I am experiencing a bit of trouble in drawing grammar trees or parse trees. I can draw simple enough trees such as "The girl with long hair is looking at you" and longer sentences with complements (At least I think I can draw them properly). Since I just started exploring grammar trees a few days ago there are a lot of things which I don´t know how to draw. For example " Living in China for so many years made me miss home" How would I draw the clause "Living in china? Another problem is the relative clause. How does one draw that? A complement clause you would mark with CP, but I am at a loss when it comes to other clauses. I know that this might seem like silly questions but I would love to be able to draw parse trees properly. English is not my first language and my knowledge of English grammar isn't the best so I apologize if the question is strange!
I suggest you search online for the phrase parse tree online
I did so and found this: Parse a sentence
I then pasted in your sentence, Living in China for so many years made me miss home.
Here is the result,
I'd start with a structure that gives an account of the sense, then try to explain the differences between this and the word-for-word details.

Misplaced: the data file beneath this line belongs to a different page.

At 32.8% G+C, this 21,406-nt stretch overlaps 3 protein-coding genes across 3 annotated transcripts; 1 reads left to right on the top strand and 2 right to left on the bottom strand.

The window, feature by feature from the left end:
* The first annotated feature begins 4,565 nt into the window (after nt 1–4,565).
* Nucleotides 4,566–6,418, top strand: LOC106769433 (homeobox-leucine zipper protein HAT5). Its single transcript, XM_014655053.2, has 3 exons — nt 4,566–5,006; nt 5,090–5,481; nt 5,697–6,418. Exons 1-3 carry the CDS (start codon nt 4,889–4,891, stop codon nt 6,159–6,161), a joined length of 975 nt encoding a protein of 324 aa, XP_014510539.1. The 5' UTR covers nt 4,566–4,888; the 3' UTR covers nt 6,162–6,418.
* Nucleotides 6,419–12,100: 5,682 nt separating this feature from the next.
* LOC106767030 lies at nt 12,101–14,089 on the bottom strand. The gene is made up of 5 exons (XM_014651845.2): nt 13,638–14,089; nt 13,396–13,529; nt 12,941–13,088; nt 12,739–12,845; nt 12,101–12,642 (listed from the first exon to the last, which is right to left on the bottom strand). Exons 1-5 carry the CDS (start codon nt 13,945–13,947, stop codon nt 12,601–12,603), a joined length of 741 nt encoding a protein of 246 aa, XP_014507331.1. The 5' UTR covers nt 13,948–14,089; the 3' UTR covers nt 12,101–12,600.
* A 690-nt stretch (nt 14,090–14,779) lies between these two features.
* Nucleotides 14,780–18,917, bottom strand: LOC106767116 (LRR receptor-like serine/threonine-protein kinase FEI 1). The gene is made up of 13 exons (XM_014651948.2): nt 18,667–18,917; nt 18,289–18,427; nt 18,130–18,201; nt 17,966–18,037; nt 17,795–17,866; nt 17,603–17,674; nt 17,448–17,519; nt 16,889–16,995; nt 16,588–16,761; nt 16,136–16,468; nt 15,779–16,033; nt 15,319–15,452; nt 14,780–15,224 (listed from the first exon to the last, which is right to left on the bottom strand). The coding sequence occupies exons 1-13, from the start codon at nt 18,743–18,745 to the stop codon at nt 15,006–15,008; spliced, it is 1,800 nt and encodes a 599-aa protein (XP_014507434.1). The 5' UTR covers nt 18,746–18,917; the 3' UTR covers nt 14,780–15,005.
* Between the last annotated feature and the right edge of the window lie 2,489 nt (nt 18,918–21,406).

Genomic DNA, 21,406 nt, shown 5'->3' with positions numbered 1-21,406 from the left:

[[I live in China for so many years] cause [I miss home]] (leaving out past tenses)
There are two sentential complements of "cause" here, so you'd expect each to be a noun phrase argument of "cause" (i.e. "make"). Sentences in noun phrase position generally require a complementizer. The "-ing" suffix to "live" suggests the logical subject of "cause/make" has a POSS-ing complementizer:
[POSS-I=my live-ing in China for so many years]
But of course there is no "my" present, so the derivation will have to involve deleting it, somehow.
The logical object of "cause/make" doesn't seem to have a complementizer, so this is a problem. But there is a passive of "make" that comes close to working here, "I was made to miss home", where we have a "to" that could be from the for-to complementizer, giving us
... make [for-I to miss home]
Somehow in the derivation the "for" is lost, and the "to" is lost, I guess. The loss of "to", I happen to recall, can be historically documented, since it sometimes turns up in Shakespeare's English, in similar "make" constructions.
So, how I would parse this begins with an idea about its meaning and proceeds with a series of conjectures about how the words get into the sentence form we observe.